--PASSING OFFENSE: C-plus. Johnny Manziel did the best he could considering what he was up against. He was working on a short week, was without wide receivers Brian Hartline and Andrew Hawkins because both are dealing with concussions and it was just his fourth NFL start. Manziel was effective moving out of the pocket and throwing on the run in the first half while completing 11 of 18 passes for 128 yards and a touchdown, but he was just 4 of 15 for 40 yards throwing from the pocket in the second half. He will have difficulty being a success if he is consistently prohibited from leaving the pocket.

--RUSHING OFFENSE: D. The Browns were within striking distance of the Bengals at halftime, 14-10, because they had a semblance of a running game in the first two quarters even though their total was a modest 14 carries for 53 yards. In the second half, though, they attempted only one planned carry and that resulted in a four-yard loss by Isaiah Crowell. The Browns had no rhythm because they couldn't run successfully. Rookie Duke Johnson netted zero yards on three carries. The Browns have no chance if they remain one-dimensional.


--PASS DEFENSE: C-minus. the Browns were undermanned in the secondary because left cornerback Joe Haden and strong safety Donte Whitner were out with concussions. Despite that challenge, they did a decent job covering the Bengals wide receivers, but they had no answer for tight end Tyler Eifert. Eifert caught a career high three touchdown passes. Bengals quarterback Andy Dalton never had to force the ball. He completed 21 of 27 passes for 234 yards while posting a 139.8 passer rating. The Browns have now yielded 18 touchdown passes in nine games.

--RUN DEFENSE: D-plus. The Browns had the last-ranked run defense going into the game and will likely retain that dubious title after giving up 152 yards on the ground to the Bengals. The Browns are getting better at not giving up chunk yardage; the Bengals' longest run by a running back was 13 yards each by Giovanni Bernard and Jeremy Hill. The killer play was a 25-yard end around for a touchdown by Mohamed Sanu. The touchdown opened up a 24-10 lead early in the fourth quarter and put the game away.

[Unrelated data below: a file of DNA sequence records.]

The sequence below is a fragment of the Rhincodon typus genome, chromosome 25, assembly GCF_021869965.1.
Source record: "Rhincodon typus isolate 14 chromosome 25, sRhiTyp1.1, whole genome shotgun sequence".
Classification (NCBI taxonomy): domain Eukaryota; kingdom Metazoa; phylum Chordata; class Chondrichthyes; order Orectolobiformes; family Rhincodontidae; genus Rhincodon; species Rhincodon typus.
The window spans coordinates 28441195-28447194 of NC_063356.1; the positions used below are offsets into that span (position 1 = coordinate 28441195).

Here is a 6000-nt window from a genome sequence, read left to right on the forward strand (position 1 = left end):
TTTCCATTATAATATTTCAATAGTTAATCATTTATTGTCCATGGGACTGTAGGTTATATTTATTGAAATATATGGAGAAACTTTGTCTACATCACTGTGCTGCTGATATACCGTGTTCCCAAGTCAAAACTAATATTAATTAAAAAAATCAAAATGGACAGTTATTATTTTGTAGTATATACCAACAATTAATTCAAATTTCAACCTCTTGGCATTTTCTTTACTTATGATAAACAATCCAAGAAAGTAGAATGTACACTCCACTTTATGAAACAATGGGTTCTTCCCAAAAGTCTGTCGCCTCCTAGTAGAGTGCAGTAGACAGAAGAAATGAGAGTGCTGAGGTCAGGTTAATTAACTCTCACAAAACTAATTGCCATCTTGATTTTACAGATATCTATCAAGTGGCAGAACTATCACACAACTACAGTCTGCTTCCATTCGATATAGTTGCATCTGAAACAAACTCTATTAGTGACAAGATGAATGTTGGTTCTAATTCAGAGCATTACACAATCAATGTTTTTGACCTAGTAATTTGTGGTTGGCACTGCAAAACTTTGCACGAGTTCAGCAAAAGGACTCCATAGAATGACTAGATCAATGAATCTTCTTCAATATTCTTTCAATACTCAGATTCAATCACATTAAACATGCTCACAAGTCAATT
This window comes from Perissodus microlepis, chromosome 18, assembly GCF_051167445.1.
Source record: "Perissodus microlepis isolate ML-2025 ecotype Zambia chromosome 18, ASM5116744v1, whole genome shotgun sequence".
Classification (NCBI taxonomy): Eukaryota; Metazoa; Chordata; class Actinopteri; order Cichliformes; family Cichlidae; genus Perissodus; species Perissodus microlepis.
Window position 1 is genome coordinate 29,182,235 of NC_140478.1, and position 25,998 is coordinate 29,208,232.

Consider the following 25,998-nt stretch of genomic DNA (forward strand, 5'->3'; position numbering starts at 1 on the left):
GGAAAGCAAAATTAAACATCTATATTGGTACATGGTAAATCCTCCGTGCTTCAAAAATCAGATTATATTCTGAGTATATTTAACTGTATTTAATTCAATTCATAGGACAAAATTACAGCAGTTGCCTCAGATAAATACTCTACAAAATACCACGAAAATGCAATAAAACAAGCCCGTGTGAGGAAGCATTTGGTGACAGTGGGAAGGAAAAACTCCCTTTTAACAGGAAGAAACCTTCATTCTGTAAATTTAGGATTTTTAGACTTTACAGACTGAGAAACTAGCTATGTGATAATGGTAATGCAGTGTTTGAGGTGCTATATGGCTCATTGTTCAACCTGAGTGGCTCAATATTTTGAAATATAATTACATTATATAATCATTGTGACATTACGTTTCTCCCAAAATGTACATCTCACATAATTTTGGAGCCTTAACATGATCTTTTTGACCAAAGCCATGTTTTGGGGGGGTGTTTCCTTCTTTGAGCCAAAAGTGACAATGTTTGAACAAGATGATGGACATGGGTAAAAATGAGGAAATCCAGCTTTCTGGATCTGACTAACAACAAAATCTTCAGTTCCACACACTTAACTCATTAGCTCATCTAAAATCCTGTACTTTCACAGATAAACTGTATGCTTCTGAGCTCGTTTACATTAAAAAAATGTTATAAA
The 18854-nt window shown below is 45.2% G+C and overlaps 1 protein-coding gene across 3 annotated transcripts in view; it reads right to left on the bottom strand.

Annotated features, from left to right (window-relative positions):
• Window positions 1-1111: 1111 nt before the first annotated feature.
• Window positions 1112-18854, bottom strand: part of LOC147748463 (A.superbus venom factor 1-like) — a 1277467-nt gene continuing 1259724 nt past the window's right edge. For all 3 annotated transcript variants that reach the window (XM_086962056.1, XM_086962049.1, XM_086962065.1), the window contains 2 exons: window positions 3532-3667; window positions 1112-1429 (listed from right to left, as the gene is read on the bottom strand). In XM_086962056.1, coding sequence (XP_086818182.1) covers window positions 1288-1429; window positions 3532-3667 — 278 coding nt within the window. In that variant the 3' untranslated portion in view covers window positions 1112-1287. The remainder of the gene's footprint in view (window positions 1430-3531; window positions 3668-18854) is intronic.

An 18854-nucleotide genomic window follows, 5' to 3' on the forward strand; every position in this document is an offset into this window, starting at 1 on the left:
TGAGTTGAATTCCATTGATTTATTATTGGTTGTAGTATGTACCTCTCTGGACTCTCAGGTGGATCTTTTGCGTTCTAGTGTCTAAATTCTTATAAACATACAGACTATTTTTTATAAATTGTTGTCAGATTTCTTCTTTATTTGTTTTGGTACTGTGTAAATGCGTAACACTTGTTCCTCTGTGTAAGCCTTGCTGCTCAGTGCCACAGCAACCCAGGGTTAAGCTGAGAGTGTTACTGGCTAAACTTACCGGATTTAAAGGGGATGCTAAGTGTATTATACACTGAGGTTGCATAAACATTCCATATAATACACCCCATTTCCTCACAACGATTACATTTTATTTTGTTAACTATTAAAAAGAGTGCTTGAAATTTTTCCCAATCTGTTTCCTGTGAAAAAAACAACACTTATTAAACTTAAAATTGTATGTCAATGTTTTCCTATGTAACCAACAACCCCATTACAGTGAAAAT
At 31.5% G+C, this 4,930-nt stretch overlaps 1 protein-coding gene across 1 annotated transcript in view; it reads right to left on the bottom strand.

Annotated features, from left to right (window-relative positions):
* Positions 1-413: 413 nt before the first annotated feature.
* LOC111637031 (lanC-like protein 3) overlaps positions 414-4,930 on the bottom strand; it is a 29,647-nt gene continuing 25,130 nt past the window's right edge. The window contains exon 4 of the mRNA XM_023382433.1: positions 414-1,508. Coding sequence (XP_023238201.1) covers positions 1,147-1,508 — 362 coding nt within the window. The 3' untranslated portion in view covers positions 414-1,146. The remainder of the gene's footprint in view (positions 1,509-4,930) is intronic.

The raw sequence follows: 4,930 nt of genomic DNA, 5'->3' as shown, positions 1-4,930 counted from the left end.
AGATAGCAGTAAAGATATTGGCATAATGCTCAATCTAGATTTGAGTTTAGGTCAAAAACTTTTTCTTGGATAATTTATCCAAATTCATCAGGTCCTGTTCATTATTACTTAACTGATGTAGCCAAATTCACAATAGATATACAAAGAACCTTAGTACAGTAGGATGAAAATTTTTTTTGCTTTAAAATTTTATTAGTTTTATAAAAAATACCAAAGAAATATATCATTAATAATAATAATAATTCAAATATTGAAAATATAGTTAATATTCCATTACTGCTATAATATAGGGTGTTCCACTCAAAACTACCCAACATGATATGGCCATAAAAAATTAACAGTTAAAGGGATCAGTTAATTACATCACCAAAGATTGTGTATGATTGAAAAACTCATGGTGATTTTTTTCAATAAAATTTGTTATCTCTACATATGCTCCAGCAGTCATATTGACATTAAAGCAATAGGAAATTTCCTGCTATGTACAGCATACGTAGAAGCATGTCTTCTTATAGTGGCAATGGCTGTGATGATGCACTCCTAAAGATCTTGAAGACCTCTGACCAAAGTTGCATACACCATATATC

--SPECIAL TEAMS: B. Marlon Moore blocked a punt in the fourth quarter but by then the outcome had already been decided. Kickoff returner Justin Gilbert made a poor decision by returning a kick five yards deep in the end zone when he was stopped at the Browns 8-yard line, but the Browns still converted the drive into a touchdown. Coverage teams were excellent. Adam Jones' only kick return netted just 13 yards and Brandon Tate had four yards on two punt returns.


--COACHING: C-minus. The Browns were built to be carried by the defense this year and it just isn't happening. Defensive coordinator Jim O'Neil has not found a way to stop the bleeding, especially in the second half. The Browns have given up 81 points in the fourth quarter this season after giving up two touchdowns in the fourth quarter to the Bengals. John DeFilippo shows signs of being a first-year offensive coordinator when he abandons the run as quickly as he did in Cincinnati. The Bengals lead was 17-10 after three quarters yet he called only one running play in the third quarter.